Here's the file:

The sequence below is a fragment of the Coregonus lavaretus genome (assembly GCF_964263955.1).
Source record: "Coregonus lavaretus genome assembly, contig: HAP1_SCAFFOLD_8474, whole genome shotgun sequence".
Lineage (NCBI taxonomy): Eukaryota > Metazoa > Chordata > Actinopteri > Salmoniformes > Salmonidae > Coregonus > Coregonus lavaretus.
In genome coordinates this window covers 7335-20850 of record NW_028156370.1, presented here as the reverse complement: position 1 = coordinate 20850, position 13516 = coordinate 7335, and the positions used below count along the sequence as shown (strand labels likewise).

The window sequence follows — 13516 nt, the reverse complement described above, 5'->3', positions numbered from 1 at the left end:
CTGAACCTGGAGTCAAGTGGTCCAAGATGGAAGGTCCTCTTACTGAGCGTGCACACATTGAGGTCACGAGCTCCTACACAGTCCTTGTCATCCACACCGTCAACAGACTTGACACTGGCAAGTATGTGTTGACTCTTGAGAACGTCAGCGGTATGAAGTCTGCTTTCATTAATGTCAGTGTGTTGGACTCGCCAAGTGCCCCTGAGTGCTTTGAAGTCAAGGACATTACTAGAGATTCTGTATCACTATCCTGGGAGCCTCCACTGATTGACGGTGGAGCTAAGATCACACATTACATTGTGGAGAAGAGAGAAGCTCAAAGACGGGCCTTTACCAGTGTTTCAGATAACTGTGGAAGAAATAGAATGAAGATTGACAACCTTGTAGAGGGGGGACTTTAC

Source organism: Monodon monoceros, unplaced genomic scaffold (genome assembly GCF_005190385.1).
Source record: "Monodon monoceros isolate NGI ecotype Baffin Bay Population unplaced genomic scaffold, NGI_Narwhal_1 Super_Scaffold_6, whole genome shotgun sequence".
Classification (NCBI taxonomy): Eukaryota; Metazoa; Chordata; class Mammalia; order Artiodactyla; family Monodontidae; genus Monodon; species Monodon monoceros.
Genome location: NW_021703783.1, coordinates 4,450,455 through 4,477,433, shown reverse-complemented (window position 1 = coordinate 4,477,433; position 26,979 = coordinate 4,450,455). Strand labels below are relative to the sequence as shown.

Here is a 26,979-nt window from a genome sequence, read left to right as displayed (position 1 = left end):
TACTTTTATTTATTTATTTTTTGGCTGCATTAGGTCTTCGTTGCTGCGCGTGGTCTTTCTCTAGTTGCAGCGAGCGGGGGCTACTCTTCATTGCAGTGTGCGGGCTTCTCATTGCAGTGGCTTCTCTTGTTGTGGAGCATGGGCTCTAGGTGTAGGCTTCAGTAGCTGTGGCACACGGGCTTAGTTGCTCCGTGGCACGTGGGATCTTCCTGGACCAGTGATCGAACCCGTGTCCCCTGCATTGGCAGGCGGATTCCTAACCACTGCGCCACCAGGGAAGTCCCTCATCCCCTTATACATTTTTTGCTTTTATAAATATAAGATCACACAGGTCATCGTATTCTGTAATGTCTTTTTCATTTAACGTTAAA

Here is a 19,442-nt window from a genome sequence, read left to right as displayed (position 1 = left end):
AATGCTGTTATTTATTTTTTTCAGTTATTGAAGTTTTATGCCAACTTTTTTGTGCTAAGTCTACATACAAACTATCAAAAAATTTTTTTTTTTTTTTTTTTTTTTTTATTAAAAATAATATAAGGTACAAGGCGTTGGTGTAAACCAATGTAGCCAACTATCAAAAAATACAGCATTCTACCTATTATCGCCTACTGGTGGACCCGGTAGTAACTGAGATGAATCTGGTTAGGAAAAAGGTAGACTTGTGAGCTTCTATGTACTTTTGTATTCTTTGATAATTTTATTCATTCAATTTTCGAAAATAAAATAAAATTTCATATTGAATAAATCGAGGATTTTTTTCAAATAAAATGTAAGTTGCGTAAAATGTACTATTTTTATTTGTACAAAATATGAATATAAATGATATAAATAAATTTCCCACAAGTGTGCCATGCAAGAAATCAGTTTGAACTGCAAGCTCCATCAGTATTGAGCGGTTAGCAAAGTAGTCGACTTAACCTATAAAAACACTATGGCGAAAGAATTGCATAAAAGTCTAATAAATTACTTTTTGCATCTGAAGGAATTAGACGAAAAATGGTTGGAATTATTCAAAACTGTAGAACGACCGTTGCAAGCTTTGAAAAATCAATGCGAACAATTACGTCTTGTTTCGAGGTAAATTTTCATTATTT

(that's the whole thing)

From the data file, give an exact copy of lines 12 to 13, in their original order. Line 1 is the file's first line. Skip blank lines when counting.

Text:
TACTTTTATTTATTTATTTTTTGGCTGCATTAGGTCTTCGTTGCTGCGCGTGGTCTTTCTCTAGTTGCAGCGAGCGGGGGCTACTCTTCATTGCAGTGTGCGGGCTTCTCATTGCAGTGGCTTCTCTTGTTGTGGAGCATGGGCTCTAGGTGTAGGCTTCAGTAGCTGTGGCACACGGGCTTAGTTGCTCCGTGGCACGTGGGATCTTCCTGGACCAGTGATCGAACCCGTGTCCCCTGCATTGGCAGGCGGATTCCTAACCACTGCGCCACCAGGGAAGTCCCTCATCCCCTTATACATTTTTTGCTTTTATAAATATAAGATCACACAGGTCATCGTATTCTGTAATGTCTTTTTCATTTAACGTTAAA

Here is a 19,442-nt window from a genome sequence, read left to right as displayed (position 1 = left end):